Friday September 24, 2004
11:36 AM

GraphViz::Data::Structure 0.10 - hacks away!

I've released yet another version of GraphViz::Data::Structure today.

This one looks for the problem that GraphViz 2.0 has and substitutes its own patched version of the code in question if the test fails.

Obviously, I'm going to need to check out Leon's new record support (which I already think has a similar bug) and write some tests to complete the patch I sent him.

Wednesday September 22, 2004
09:25 AM

GraphViz::Data::Structure

Two new versions in two days. Thanks to Devel::Cover pointing out where I hadn't tested adequately, I was able to find a number of bugs that my first set of tests missed.

The new version seems to work fine on OS X and on Linux, but there were some odd errors on Solaris. Anyone have a Solaris machine they'd be willing to try it out on and see if they can point out the bug?

Update: It's a bug in the 2.0 version of GraphViz itself; I'm still running with version 1.8, which doesn't have the bug. Patch appended for your dining and dancing pleasure:

--- /usr/local/lib/perl5/site_perl/5.8.3/GraphViz.pm    Wed Sep 22 15:56:22 2004
+++ GraphViz.pm Wed Sep 22 15:55:46 2004
@@ -408,7 +408,7 @@
       $node->{label} = $node->{name};
     }
   } else {
-    $node->{label} =~ s#([|<>\[\]{}"])#\\$1#g;
+   $node->{label} =~ s#([|<>\[\]{}"])#\\$1#g unless $node->{shape} eq 'record';
   }

   delete $node->{cluster}

The patch turns off the newly-added escaping of characters that dot treats as special. Since record shapes need these special characters, escapling them gives you nice oval nodes with names like <port1>1|<port2>2, and of course edges that are supposed to hook to those ports can't find them.

Thursday August 19, 2004
01:14 PM

Brain. Hurts.

COBOLScript.

Just when you thought it couldn't get any worse than Visual BASIC...

Saturday July 24, 2004
11:40 PM

iFire+Pro Speakers = cheap stereo bliss

I really like the Apple Pro Speakers. For a pair of small, portable speakers they're hard to beat in terms of clear, clean reproduction. And they're cheap. You can find a demo set for $29! Okay, the bass response is so-so, but they beat the heck out of most 2.0 speakers, and they really are cheap. For me, they beat the Bose Mediamates in a head-to-head comparison, and the Boses cost $100.

"But, Joe," you say. "I don't have a flat screen iMac or a G4 or G5 tower with the funny plug and built-in amp to drive these. I can't use these speakers." Enter the Griffin iFire. This little beastie incorporates the small (10-watt) amp needed to drive the Apple Pro Speakers. it just needs Firewire power. So you can hook it up to any Firewire-equipped Mac or PC: plug the iFire into the headphone jack, and the Apple Pro speakers in to the iFire and voila - you're golden.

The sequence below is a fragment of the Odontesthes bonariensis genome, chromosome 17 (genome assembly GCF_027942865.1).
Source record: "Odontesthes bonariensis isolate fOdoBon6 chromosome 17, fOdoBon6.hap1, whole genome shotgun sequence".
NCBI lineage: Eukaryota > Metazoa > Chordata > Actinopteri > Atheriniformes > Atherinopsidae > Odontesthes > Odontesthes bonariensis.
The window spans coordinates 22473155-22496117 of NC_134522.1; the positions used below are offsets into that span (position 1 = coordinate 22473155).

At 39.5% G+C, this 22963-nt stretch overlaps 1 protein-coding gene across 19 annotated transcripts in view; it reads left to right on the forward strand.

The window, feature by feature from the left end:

"But, Joe," you say."I don't even have a Firewire port." Okay, then get yourself an iPod power supply ($45). Add the portable music source of your choice, and you've got an impressive little setup that takes up very little space. I'm currently using one set of speakers plus the iFire and iPod charger with my old portable CD player to provide a nice little system in the room where we do yoga.

We'll probably pick up another one of these for the other room because they really are a good deal for the price. And before all the audiophiles pronounce me tin-eared, we use the Creative Labs I-Trigue 3300s for the primary system when we really want to listen to the music.

Tuesday April 06, 2004
11:15 AM

"What's Wrong With Perl"

http://www.garshol.priv.no/download/text/perl.html

I read this and started to write a pissed-off journal article about it. Then I thought for a bit and realized that it doesn't matter.

I don't need to fight for Perl. I need to write it. Python isn't better. Perl isn't better. Perl is better for me personally because I can think in it. I can do things in it that can't easily be done in Python - as far as I know.

I have a job to do. It's writing code. It isn't to crab at people who don't like Perl. They can waste their energy on saying it sucks. They're not writing code while doing that.

Who is spending time better?

Monday March 15, 2004
01:53 PM

Sting

I attended the Sting concert Thursday night. Third row seat, in a small theater. Maybe ten feet to the band.

God in Heaven, what a concert. If you've got a chance to see him this tour, do it.

The first half hour was a solid, heartfelt performance, but then the energy suddenly swung up and up and UP... Two hours later, and two encores it was over; possibly the most intense musical experience I've ever witnessed. The band was on fire.

And, to bring it back to computers, I noticed the 17" Powerbook that was a prominent part of the setup - not only the select tool of alpha geeks, but of alpha musicians...

Wednesday February 18, 2004
09:18 AM

Not enough Jerkcity? Write your own

http://netninja.com/jerkit/

Enjoy.

Wednesday August 27, 2003
11:10 AM

"I think it should be bright orange."

Today's Goats reminded me so of the infamous orange auction.